Do men really need space in a relationship?

What men want: 6 things a relationship needs


We're not that different ...

Men want sex, women want to talk about their feelings? Are you kidding me? Are you serious when you say that! Why men and women don't tick so differently in relationships, which role clichés are still true and what men really want in a partnership.

We're not that different. At least not when it comes to the needs of men and women in a love relationship, says Dieter Schmutzer: “The stereotypical role of the busy man may be partly true, but in the long run it would be incredibly exhausting.” And relationships then certainly went wrong. Incidentally, this can also happen when the right relationship between give and take is not right.

What do men want instead? The Viennese life and social counselor thinks something similar to what women want: persistence, appreciation and sexual attraction that outlasts the phase of being in love. Because masculinity, loyalty and love are of course not mutually exclusive in a relationship.

Consistency & freedom: 6 things men want

  1. A feeling of security

    Both sexes, regardless of whether they have a vagina or a penis, want a certain degree of stability in a relationship. Even if men sometimes still see themselves as hunters and like to be active: The need for stability and security is also a very great one for them. Life coach Schmutzer knows: Above all, this includes the security of being allowed to be who you are and being loved for it.

    Men as well as women usually want a partnership with someone with whom they can openly exchange ideas and share commonalities.

  1. Desire and Sexual Attraction

    What men always want: sex? “Always” is not true, says Schmutzer, but sex is still important to men in a relationship. Especially when the first phase of being in love and the desire gradually subside. Then it is a matter of both partners: take conscious countermeasures in the event of a lull in bed.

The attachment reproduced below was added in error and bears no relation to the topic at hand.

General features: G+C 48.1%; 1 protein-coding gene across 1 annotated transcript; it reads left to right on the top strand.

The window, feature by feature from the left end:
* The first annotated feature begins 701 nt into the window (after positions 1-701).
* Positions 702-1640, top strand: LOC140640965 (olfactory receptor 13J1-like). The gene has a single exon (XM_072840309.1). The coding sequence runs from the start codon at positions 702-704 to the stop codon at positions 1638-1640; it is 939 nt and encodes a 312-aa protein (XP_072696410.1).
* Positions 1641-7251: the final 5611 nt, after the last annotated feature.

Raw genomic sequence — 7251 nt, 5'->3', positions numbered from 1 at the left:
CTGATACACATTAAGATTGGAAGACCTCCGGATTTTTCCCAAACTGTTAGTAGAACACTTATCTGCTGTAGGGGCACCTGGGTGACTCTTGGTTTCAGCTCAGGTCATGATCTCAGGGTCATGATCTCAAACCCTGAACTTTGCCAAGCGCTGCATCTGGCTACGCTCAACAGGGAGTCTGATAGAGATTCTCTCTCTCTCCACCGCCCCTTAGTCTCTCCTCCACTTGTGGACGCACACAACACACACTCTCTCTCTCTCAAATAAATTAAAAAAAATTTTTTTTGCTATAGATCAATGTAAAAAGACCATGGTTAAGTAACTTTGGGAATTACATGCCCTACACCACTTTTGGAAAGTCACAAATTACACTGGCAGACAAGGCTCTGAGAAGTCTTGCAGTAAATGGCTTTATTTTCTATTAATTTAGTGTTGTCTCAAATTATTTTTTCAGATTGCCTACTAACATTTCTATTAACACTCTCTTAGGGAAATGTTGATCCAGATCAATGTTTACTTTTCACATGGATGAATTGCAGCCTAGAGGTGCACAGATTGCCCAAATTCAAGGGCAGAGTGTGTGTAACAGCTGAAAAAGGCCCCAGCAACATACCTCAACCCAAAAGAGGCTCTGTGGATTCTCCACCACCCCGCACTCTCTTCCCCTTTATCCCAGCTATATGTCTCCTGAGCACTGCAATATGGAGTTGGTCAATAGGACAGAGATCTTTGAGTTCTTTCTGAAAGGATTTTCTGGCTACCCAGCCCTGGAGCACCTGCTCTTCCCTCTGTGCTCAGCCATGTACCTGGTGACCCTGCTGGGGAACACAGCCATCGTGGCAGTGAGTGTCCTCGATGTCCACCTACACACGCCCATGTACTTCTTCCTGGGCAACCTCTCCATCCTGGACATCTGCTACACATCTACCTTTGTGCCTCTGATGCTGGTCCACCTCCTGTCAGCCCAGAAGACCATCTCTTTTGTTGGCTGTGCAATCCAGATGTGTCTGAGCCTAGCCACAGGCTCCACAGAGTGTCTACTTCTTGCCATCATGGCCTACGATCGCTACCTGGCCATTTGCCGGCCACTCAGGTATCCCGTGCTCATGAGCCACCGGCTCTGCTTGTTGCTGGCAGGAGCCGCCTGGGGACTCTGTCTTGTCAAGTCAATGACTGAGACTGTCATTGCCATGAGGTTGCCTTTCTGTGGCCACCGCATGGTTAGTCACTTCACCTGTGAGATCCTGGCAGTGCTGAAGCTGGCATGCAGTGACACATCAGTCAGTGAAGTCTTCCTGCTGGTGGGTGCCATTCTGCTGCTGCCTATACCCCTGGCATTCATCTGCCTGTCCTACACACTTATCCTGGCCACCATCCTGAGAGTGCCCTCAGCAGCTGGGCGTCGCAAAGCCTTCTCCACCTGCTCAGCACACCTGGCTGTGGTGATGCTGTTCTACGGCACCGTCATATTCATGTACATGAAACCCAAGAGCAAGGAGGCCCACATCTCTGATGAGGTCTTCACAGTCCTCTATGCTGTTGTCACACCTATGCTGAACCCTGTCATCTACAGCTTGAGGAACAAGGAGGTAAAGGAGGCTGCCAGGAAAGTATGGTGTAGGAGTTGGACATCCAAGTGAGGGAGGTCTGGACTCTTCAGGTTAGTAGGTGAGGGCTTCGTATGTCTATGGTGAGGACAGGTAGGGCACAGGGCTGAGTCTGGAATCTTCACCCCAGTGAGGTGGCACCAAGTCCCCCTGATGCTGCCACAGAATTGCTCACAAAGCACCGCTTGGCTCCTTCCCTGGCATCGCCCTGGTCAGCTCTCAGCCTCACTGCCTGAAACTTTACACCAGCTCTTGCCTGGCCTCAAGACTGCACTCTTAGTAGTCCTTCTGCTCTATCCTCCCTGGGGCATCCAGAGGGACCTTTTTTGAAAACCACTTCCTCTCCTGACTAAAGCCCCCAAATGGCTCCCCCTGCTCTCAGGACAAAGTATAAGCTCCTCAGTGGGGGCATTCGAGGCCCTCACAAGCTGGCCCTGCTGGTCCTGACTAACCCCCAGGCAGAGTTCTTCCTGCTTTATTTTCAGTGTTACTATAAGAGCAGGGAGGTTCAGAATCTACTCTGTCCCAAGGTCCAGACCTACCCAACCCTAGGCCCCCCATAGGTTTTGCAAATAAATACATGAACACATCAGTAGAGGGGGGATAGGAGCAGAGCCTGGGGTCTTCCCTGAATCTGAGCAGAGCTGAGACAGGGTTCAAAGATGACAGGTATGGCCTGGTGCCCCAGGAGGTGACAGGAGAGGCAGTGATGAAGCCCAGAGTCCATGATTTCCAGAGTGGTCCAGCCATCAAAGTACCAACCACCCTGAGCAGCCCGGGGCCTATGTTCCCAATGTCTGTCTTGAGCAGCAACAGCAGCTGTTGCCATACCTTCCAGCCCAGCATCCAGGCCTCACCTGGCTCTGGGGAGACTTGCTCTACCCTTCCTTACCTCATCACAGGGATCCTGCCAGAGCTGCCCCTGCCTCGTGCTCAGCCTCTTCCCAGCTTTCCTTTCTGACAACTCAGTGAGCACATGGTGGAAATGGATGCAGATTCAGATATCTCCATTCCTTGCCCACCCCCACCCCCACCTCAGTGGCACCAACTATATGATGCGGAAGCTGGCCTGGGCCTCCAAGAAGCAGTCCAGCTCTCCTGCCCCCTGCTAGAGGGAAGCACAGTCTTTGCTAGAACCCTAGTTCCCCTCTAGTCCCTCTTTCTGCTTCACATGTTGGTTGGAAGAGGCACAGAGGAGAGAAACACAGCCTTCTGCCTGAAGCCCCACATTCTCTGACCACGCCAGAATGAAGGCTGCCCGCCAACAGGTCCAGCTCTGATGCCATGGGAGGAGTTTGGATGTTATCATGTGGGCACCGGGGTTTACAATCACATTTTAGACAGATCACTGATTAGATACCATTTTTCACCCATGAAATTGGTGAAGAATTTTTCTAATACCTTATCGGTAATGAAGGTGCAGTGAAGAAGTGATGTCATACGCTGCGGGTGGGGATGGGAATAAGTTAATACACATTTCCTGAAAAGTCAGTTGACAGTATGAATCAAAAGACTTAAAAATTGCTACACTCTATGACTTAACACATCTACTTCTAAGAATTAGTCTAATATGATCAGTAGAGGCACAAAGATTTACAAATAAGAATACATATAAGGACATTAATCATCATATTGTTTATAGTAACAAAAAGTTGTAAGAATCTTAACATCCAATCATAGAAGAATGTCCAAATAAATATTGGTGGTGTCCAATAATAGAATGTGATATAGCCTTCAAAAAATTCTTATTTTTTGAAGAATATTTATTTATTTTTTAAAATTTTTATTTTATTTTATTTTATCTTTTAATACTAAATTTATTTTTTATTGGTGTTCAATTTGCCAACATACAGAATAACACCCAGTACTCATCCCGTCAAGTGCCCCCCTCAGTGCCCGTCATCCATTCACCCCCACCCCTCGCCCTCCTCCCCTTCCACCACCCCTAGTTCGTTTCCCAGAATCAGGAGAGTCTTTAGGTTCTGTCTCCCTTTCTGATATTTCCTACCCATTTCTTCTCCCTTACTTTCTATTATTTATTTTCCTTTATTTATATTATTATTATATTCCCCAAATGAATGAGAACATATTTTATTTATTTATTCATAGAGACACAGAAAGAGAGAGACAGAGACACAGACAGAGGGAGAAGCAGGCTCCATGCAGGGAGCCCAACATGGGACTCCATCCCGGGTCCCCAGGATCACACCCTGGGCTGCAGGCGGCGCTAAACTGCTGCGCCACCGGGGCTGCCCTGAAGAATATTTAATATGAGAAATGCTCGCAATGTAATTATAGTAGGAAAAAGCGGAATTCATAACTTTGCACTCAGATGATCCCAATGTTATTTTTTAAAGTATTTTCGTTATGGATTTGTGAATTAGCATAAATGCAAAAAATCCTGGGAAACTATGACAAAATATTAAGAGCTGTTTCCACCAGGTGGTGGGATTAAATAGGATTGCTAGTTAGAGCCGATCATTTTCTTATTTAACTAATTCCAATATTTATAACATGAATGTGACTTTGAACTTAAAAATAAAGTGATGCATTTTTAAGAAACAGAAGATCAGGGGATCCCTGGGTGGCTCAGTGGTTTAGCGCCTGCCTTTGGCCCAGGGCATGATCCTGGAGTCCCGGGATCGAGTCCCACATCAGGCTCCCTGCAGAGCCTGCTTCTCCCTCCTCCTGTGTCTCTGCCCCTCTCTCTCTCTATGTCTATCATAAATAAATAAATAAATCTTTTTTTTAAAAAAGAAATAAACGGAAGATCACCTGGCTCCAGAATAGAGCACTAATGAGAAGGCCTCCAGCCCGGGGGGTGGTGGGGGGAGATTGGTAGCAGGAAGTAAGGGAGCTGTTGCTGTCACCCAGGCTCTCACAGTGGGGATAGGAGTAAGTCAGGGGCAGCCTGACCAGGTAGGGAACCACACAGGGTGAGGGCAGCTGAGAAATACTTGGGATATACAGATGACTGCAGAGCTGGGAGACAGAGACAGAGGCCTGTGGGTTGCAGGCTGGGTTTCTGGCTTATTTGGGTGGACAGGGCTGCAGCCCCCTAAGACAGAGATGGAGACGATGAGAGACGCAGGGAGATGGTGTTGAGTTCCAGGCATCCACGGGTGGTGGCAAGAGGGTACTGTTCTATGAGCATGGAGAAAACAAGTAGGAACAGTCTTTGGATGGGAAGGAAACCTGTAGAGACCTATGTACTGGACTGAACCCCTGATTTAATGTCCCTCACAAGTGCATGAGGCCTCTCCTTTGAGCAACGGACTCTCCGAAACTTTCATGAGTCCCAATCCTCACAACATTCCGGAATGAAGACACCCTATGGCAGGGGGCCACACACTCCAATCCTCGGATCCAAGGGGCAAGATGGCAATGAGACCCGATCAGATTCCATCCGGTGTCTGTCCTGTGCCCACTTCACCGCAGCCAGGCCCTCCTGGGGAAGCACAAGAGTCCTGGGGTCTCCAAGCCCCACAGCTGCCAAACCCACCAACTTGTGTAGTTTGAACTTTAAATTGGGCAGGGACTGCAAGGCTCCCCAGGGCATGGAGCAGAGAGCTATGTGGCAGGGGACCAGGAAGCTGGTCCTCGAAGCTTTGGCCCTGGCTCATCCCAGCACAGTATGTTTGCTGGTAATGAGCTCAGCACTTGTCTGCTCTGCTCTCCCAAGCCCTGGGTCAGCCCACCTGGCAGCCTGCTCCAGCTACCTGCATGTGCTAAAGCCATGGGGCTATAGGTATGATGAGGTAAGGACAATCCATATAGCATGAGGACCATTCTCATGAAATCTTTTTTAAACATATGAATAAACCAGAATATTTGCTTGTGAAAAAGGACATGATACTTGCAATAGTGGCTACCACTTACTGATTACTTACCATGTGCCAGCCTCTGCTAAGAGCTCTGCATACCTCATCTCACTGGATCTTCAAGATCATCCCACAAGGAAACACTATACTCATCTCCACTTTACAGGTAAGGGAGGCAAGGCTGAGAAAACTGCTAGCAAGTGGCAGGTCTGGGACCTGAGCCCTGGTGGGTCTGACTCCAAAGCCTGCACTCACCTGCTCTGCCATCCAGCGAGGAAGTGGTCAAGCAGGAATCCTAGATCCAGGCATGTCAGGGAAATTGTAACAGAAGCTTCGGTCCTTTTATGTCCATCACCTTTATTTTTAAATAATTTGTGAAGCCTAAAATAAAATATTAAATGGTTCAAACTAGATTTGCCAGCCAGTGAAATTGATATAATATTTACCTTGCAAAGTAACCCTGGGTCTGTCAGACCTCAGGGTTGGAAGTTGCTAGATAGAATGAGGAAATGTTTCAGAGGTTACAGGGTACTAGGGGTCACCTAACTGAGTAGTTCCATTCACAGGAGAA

Because feeling sexually attracted to your partner, feeling good in your own body and having lust for one another is an important component in a happy relationship for many men. After all, closeness, cuddling together and sensual moments also ensure that we feel connected to our partner.

  2. Loyalty - emotionally and sexually

    Believe it or not, loyalty is very important to most men. According to Dieter Schmutzer, they are often more difficult than women to deal with when the loved one is cheating on them. Why? This is often due to the gender stereotype that men are more likely to separate sex and love than women.

    Whether the two sexes are really so different here is debatable. But: As a rule, women can endure infidelities better than men, because men are more likely to think that the woman is also emotionally involved.

  3. To be perceived as a man

    It sounds like a cliché, but: In a relationship, men want to be perceived in their role as a man. But that has less to do with the role model of the head of the family, knows Dieter Schmutzer. Rather: Men want to remain interesting for their partner as a man.

    But it always has something to do with appreciation: This includes, for example, not making fun of alleged weaknesses of the partner.

  4. A partner who knows what she wants

    Masculinity or not: What many men want is a woman who can clearly say what she wants. So to lead an equal partnership in which one accepts and appreciates the differences of the other.

    This also means: an understanding man can sometimes hit the table and a self-determined woman can show weaknesses.

  5. Allow each other space

    Having a good relationship also means giving each other freedom. According to Dieter Schmutzer, men can often articulate this claim even better because it is a need that has always been socially defined as male.

    Getting along well with your partner, but at the same time being independent and doing your own thing, is not a contradiction in terms. On the contrary: it shows that you trust each other.

Dieter Schmutzer is a life and social counselor in Vienna. He supports people in finding solutions to conflicts and problems. In 2005 he founded the Institute for Lifestyle.